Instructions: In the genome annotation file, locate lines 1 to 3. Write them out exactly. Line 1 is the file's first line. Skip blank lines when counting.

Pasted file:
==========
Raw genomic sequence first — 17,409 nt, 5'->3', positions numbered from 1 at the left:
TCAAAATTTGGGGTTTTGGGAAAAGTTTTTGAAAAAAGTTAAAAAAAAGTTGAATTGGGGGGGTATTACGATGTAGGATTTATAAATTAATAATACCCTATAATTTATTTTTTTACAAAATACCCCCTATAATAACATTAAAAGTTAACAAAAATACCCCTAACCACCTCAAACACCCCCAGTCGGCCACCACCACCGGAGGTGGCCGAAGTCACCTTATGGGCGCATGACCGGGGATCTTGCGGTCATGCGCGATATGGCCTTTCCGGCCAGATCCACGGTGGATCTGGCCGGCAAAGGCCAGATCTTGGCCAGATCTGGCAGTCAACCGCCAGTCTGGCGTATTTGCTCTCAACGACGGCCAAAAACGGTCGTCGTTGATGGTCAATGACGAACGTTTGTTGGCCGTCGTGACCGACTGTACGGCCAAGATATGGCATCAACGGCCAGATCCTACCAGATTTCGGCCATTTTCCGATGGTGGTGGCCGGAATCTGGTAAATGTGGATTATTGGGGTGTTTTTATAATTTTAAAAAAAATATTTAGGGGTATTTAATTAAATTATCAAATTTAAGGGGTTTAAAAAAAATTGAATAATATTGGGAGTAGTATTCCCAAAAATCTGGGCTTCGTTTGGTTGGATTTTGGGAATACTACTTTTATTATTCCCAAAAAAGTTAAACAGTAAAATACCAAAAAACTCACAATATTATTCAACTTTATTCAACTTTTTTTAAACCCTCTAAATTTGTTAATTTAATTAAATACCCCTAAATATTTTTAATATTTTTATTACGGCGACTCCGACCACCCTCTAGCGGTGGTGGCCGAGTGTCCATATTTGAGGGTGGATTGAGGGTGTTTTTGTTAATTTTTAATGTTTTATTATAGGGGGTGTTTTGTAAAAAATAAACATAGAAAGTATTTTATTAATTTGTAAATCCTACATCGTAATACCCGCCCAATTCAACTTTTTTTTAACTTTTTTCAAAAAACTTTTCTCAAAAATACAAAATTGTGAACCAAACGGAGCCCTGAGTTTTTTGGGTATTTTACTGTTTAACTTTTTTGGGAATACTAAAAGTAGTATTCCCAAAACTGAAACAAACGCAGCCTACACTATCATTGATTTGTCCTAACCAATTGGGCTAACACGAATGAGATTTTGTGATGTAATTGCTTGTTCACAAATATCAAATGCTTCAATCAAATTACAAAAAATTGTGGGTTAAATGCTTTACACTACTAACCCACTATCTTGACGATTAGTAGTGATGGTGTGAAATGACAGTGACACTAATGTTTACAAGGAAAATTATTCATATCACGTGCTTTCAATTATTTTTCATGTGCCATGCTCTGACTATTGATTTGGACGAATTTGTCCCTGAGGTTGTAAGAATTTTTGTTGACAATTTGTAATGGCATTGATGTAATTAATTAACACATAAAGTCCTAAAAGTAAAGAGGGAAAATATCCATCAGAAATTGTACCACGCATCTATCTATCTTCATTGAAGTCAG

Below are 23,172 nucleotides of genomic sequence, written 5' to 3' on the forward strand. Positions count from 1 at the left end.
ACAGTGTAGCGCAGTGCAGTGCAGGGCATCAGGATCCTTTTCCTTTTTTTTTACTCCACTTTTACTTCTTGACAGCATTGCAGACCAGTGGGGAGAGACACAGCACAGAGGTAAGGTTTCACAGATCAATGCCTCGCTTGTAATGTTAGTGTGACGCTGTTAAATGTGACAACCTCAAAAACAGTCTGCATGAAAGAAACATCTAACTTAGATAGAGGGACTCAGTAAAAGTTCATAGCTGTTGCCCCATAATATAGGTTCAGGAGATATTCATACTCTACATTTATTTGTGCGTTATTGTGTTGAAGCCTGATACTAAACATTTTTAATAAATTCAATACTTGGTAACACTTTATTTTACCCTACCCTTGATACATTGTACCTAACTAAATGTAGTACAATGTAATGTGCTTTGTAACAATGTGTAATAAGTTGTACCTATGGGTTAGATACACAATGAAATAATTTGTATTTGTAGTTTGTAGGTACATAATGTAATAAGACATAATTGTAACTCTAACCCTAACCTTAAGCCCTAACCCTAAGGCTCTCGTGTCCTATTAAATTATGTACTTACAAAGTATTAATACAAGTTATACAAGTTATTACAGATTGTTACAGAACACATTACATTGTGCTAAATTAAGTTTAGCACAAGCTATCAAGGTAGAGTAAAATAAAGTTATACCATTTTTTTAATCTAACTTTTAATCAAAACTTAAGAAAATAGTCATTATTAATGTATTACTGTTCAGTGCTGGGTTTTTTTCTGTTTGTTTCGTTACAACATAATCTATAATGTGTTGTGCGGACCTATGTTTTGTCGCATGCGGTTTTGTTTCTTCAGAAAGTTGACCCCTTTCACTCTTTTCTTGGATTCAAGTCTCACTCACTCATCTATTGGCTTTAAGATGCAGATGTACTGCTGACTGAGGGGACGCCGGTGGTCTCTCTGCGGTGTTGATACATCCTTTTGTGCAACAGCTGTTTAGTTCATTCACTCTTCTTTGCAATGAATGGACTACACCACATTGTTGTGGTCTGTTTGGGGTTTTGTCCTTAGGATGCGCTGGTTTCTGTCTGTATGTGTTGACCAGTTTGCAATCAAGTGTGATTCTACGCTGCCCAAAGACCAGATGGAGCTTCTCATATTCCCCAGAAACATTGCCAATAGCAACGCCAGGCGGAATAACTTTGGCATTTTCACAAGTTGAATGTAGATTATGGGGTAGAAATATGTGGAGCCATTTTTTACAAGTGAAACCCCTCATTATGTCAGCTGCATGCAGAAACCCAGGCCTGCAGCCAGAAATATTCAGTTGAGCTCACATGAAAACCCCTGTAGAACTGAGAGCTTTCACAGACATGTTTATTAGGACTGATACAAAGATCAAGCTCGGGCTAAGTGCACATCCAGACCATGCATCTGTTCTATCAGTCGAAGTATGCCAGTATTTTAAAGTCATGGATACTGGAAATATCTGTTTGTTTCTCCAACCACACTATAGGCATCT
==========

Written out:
Raw genomic sequence first — 17,409 nt, 5'->3', positions numbered from 1 at the left:
TCAAAATTTGGGGTTTTGGGAAAAGTTTTTGAAAAAAGTTAAAAAAAAGTTGAATTGGGGGGGTATTACGATGTAGGATTTATAAATTAATAATACCCTATAATTTATTTTTTTACAAAATACCCCCTATAATAACATTAAAAGTTAACAAAAATACCCCTAACCACCTCAAACACCCCCAGTCGGCCACCACCACCGGAGGTGGCCGAAGTCACCTTATGGGCGCATGACCGGGGATCTTGCGGTCATGCGCGATATGGCCTTTCCGGCCAGATCCACGGTGGATCTGGCCGGCAAAGGCCAGATCTTGGCCAGATCTGGCAGTCAACCGCCAGTCTGGCGTATTTGCTCTCAACGACGGCCAAAAACGGTCGTCGTTGATGGTCAATGACGAACGTTTGTTGGCCGTCGTGACCGACTGTACGGCCAAGATATGGCATCAACGGCCAGATCCTACCAGATTTCGGCCATTTTCCGATGGTGGTGGCCGGAATCTGGTAAATGTGGATTATTGGGGTGTTTTTATAATTTTAAAAAAAATATTTAGGGGTATTTAATTAAATTATCAAATTTAAGGGGTTTAAAAAAAATTGAATAATATTGGGAGTAGTATTCCCAAAAATCTGGGCTTCGTTTGGTTGGATTTTGGGAATACTACTTTTATTATTCCCAAAAAAGTTAAACAGTAAAATACCAAAAAACTCACAATATTATTCAACTTTATTCAACTTTTTTTAAACCCTCTAAATTTGTTAATTTAATTAAATACCCCTAAATATTTTTAATATTTTTATTACGGCGACTCCGACCACCCTCTAGCGGTGGTGGCCGAGTGTCCATATTTGAGGGTGGATTGAGGGTGTTTTTGTTAATTTTTAATGTTTTATTATAGGGGGTGTTTTGTAAAAAATAAACATAGAAAGTATTTTATTAATTTGTAAATCCTACATCGTAATACCCGCCCAATTCAACTTTTTTTTAACTTTTTTCAAAAAACTTTTCTCAAAAATACAAAATTGTGAACCAAACGGAGCCCTGAGTTTTTTGGGTATTTTACTGTTTAACTTTTTTGGGAATACTAAAAGTAGTATTCCCAAAACTGAAACAAACGCAGCCTACACTATCATTGATTTGTCCTAACCAATTGGGCTAACACGAATGAGATTTTGTGATGTAATTGCTTGTTCACAAATATCAAATGCTTCAATCAAATTACAAAAAATTGTGGGTTAAATGCTTTACACTACTAACCCACTATCTTGACGATTAGTAGTGATGGTGTGAAATGACAGTGACACTAATGTTTACAAGGAAAATTATTCATATCACGTGCTTTCAATTATTTTTCATGTGCCATGCTCTGACTATTGATTTGGACGAATTTGTCCCTGAGGTTGTAAGAATTTTTGTTGACAATTTGTAATGGCATTGATGTAATTAATTAACACATAAAGTCCTAAAAGTAAAGAGGGAAAATATCCATCAGAAATTGTACCACGCATCTATCTATCTTCATTGAAGTCAG

Below are 23,172 nucleotides of genomic sequence, written 5' to 3' on the forward strand. Positions count from 1 at the left end.